Well, this might be the worst-kept secret of the century: I am a meal planning nut. I think it all stems from one of my biggest pet peeves – wasting food. I hate it. Like, drives me absolutely bonkers to waste any kind of food (which you can imagine is so much fun with two small children). So, I do the best I can to use every single thing in our home in the best, most resourceful way I can.
A few of the long-time readers here will remember that one of my goals a couple of years ago was to be more resourceful with the things I had in my home. That journey really changed the way I thought about spending money in a huge way. I’m still seeing the positive effects of it. It forced me to think about each and every purchase I make and if it’s really needed. That one question has saved us a countless amount of money and, more importantly, made us better stewards of the money and resources we’ve been given. That’s when I really started a long-term practice of meal planning that’s been going on ever since!
And, of course, having my Instant Pot has been a massive help in our meal-planning journey. Not only do I make meal plans that are perfect for busy weeknights when there is zero time and energy to cook, but I get to share them with you guys as well! But don’t get me wrong – anybody (no matter what your kitchen looks like) can meal plan…it just takes a little bit of thinking ahead and resourcefulness.
Let me go on and admit something – I’ve fallen off the meal-planning bandwagon (big time) in the past month. We’ve had sickness, holidays, travel, and family all in the past month, which has put cooking at home completely on the back burner (pun totally intended). So, last week, I was back at square one with everyone else. But, by following the same (easy) steps I use each time I’m working on a long-term meal plan for my family, I whipped up 10 Instant Pot meals with just a few hours’ work that will get us through the next few weeks! (I’ll be sharing these recipes soon.)
Here’s the process I use to meal plan, both in our home and for my business.
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1. Start by taking an inventory of what you can (and can’t use) that’s already in your home.
I go through my pantry/fridge/freezer and make a list of all of the useful ingredients that could be used in a dish. That’s what gets my initial ideas going. It’s best to sort these by meats/protein, veggies, starch/pasta, and pantry staples.
At this point, I also throw out the things I can’t use. Obviously expired things go in the trash, but be honest with yourself: are you ever going to use that jar of pickled jalapeños you bought for a recipe 3 months ago? How about that can of mushrooms that has resided in the back of your pantry for far too long? If you can’t think of a recipe to use it on now, you never will be able to. Let it go (preferably, if unopened, to a food pantry).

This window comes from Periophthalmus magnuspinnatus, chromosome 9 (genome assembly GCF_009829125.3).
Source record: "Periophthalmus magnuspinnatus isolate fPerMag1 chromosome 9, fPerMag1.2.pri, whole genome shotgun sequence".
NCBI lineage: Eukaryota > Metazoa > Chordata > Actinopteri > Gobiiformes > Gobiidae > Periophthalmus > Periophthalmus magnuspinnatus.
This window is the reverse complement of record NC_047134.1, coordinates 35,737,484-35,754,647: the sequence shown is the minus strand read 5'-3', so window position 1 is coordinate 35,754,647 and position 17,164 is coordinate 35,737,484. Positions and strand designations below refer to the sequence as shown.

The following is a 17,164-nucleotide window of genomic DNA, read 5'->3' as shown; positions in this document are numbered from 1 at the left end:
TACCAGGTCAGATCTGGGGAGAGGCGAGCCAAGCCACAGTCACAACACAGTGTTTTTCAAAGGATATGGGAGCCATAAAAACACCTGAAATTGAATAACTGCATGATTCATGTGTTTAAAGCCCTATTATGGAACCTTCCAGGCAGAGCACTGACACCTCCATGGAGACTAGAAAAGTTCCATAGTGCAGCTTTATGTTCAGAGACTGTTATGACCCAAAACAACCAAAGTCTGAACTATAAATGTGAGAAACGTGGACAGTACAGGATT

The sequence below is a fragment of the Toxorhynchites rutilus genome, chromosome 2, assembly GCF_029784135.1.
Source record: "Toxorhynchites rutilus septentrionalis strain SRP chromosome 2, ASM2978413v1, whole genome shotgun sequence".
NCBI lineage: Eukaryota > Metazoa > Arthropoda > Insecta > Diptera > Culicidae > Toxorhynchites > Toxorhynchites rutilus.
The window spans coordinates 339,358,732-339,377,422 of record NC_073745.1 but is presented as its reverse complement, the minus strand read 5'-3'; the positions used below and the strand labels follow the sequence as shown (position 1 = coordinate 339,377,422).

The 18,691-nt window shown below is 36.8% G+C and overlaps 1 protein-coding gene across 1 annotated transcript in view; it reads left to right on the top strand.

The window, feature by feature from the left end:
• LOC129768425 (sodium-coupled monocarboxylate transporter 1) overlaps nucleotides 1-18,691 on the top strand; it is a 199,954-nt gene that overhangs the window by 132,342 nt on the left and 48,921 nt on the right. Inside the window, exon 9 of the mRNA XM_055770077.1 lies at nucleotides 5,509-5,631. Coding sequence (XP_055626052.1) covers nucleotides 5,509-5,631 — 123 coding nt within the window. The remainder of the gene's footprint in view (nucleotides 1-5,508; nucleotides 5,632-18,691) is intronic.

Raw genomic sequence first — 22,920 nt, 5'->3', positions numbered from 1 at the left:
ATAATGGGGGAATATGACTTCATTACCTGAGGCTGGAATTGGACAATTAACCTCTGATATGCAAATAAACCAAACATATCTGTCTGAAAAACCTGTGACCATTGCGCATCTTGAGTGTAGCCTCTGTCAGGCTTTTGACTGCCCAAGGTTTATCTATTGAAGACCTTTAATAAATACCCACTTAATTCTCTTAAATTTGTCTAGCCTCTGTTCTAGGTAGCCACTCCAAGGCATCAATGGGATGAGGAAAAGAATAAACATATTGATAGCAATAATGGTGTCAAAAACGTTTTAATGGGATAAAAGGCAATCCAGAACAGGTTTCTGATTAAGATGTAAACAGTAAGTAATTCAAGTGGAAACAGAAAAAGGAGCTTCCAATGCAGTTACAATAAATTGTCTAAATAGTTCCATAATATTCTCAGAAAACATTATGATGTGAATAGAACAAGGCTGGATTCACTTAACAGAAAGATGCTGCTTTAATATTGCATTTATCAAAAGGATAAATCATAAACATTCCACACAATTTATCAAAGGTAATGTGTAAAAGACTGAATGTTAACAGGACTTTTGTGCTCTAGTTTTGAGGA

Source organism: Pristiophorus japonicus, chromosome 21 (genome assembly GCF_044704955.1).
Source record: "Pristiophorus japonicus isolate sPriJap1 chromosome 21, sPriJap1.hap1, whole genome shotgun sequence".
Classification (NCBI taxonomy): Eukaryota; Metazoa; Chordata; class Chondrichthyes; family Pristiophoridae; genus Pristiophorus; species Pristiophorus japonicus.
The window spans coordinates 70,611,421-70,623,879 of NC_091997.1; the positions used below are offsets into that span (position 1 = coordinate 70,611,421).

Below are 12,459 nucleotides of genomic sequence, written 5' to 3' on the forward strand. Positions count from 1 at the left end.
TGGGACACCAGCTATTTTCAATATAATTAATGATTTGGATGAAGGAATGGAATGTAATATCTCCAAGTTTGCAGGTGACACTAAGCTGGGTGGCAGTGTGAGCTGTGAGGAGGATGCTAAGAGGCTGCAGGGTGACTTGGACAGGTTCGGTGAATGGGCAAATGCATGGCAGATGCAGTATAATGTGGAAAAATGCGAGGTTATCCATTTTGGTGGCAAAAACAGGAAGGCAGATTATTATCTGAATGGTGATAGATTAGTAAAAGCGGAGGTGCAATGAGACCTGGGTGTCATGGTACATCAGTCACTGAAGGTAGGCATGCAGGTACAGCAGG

2. Make a meal list.
From there, I research what meals I can make with the ingredients I have on hand. Sometimes you do have to play a little bit of “Chopped Challenge” with the wonky ingredients, but honestly, I kind of have fun with that! It’s interesting to see what you can make when you get creative.
Now, if you’re not a big fan of creating your own meal plans from scratch, don’t worry – I’ve got you covered in that department. Click here to see the meal plans I’ve been working on for the past year. They include recipe cards, grocery lists, and full prep instructions to make anywhere from 5-10 recipes in a slow cooker or Instant Pot.
3. Fill in the grocery gaps as needed.
Once you have your meals (with recipes) planned out, make your grocery list in a way that will fill in the remaining items you need. I typically do 10 meals at a time; those who don’t do freezer meals would probably want to do 4-5 at a time. You can buy all shelf-stable things that are needed for those meals at once (meaning anything that will last at least 3 weeks), then buy 4-5 meals worth of perishable items to use for the next week or so. Once those meals are gone, buy your perishables for the remaining meals.
4. Keep a running list of recipes/meal ideas as you think of them.
Once you’re in the meal planning groove, it’s kind of easy to stay on the wagon! I keep a list of meals I have on hand on my phone at all times, taking meals off as they’re used and adding as I think of new ones I can make with leftover ingredients. Most all of our meals now are from the Freezer Meal Boot Camp packs, so I just put them in this list as I make the boot camps. If you’re more of the paper/pencil type, I’ve got a printable for you today! This (and the other printable you’ll see in a second) match my other free Ultimate Planning Notebook printables and will help keep you and your family accountable in the meal planning department.
5. Post your menu for accountability.
Sunday night is kind of a big planning time for me. I sit down with my to-do list and map out cleaning tasks, blog responsibilities, my calendar, and meal planning for the week. Out of the meals I have on my “on-hand” list, I look at the ones I planning on making in the next 5 days or so (we normally do leftovers or takeout on the weekends), making sure I have all of the perishable items needed for the little bit of prep work I’ll need to do each night.
Once you determine your weekly menu, it’s a great idea to have it posted somewhere prominent in the house to keep everyone else accountable! That way, you don’t get a million “what’s for dinner?” questions a day and your family isn’t tempted to order takeout when it’s clear that you have a plan in place for dinner that night. It’s a win/win for everyone! 🙂
Now, go forth and become a planning pro! It takes a little bit of practice to really nail down what method is best for your family, but once you do, you’ll wonder why you didn’t start years ago. It’s life-changing!
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